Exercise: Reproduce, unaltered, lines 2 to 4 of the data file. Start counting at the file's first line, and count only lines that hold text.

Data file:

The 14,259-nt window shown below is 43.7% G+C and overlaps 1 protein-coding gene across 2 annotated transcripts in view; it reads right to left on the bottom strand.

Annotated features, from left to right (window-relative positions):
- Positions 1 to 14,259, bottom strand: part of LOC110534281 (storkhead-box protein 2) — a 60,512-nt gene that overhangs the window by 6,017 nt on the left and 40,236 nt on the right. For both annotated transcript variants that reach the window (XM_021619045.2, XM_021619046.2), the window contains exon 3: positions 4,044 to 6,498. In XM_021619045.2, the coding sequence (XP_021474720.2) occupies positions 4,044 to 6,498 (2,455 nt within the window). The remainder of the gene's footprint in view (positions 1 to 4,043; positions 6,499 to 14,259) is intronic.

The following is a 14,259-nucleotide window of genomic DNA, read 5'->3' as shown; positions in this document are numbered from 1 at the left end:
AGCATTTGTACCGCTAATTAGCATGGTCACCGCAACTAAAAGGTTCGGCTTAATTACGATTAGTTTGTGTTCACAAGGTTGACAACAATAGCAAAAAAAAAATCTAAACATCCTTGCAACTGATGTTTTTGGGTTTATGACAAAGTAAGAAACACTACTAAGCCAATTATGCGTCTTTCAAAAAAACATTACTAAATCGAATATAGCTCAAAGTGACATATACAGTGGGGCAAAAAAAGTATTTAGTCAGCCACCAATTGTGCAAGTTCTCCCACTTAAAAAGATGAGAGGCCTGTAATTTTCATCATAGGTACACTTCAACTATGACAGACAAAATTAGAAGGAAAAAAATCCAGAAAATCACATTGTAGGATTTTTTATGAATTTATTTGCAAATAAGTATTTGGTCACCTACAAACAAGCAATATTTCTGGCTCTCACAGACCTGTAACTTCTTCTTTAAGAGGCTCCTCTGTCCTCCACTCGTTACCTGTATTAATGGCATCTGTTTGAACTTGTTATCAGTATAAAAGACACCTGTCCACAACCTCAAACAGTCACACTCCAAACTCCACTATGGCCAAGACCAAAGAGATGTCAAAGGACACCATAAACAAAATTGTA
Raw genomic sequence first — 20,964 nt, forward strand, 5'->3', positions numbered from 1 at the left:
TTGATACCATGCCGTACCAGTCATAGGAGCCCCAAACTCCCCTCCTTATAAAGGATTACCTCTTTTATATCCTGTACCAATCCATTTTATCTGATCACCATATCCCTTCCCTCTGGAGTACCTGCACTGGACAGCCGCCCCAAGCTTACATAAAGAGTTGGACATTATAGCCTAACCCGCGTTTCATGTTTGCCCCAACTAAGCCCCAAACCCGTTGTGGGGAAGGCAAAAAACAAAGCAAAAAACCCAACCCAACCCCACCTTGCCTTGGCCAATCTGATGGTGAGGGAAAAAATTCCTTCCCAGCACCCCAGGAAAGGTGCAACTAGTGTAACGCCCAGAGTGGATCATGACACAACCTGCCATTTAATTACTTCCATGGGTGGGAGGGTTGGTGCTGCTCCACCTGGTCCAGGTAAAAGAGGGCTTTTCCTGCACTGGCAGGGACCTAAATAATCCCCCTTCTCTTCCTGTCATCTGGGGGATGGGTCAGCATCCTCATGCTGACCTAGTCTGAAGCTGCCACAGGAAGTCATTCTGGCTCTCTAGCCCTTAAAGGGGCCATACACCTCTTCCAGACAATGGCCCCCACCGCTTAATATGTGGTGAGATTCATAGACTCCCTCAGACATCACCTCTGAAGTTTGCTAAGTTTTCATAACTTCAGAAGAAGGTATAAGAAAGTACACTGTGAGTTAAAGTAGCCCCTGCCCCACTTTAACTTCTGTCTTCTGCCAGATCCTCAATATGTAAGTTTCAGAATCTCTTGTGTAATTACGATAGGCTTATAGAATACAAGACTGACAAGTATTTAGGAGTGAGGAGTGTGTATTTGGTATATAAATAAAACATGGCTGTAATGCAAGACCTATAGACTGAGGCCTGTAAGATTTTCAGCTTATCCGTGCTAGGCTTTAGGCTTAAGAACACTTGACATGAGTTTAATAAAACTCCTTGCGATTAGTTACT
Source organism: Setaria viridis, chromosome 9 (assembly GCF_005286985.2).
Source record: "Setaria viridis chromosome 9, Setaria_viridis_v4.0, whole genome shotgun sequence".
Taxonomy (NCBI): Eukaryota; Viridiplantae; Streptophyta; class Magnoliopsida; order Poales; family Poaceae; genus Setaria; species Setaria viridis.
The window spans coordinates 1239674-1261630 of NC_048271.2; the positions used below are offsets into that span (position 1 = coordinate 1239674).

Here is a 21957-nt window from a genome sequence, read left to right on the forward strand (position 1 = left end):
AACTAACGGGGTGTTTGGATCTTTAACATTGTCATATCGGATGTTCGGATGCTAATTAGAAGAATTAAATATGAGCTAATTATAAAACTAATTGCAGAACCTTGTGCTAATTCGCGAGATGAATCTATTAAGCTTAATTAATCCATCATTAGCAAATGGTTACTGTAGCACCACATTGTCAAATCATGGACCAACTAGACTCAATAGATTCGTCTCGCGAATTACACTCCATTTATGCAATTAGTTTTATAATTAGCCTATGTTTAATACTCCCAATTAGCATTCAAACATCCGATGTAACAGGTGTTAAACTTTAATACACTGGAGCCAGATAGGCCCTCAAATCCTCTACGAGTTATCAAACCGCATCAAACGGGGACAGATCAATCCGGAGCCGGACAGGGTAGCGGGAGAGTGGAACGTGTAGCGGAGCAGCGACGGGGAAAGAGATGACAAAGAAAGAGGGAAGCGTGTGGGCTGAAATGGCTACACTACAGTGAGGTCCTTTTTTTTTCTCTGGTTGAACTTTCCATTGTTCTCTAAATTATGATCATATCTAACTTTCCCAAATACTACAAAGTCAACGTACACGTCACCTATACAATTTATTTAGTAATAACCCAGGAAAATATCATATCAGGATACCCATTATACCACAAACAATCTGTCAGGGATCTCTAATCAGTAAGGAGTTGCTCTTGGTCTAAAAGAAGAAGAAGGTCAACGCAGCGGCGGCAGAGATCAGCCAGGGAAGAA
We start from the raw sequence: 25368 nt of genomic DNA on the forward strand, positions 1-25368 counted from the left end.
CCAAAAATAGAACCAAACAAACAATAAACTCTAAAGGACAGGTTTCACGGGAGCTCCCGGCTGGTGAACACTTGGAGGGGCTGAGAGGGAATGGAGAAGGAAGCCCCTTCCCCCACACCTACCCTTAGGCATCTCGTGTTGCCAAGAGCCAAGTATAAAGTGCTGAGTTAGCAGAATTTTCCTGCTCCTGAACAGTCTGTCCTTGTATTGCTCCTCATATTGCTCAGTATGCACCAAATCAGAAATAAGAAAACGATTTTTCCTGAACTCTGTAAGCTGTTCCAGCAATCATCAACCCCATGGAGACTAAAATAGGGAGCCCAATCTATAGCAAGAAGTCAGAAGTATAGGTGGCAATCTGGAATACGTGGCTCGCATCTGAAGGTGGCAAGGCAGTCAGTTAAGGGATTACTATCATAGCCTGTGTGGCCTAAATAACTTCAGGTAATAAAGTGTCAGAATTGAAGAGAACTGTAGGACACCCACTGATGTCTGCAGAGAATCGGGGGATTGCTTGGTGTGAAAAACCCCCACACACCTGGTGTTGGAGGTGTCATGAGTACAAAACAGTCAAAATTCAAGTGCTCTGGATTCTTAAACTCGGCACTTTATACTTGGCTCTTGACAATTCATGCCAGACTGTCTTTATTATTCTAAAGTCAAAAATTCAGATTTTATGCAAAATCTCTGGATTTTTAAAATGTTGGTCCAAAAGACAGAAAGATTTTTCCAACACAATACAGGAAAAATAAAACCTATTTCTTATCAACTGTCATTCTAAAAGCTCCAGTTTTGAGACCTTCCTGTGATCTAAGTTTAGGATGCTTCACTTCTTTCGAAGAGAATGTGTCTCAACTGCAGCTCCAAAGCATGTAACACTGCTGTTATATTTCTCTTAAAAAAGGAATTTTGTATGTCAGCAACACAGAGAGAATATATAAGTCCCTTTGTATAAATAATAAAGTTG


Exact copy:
Annotated features, from left to right (window-relative positions):
- Positions 1 to 14,259, bottom strand: part of LOC110534281 (storkhead-box protein 2) — a 60,512-nt gene that overhangs the window by 6,017 nt on the left and 40,236 nt on the right. For both annotated transcript variants that reach the window (XM_021619045.2, XM_021619046.2), the window contains exon 3: positions 4,044 to 6,498. In XM_021619045.2, the coding sequence (XP_021474720.2) occupies positions 4,044 to 6,498 (2,455 nt within the window). The remainder of the gene's footprint in view (positions 1 to 4,043; positions 6,499 to 14,259) is intronic.

The following is a 14,259-nucleotide window of genomic DNA, read 5'->3' as shown; positions in this document are numbered from 1 at the left end: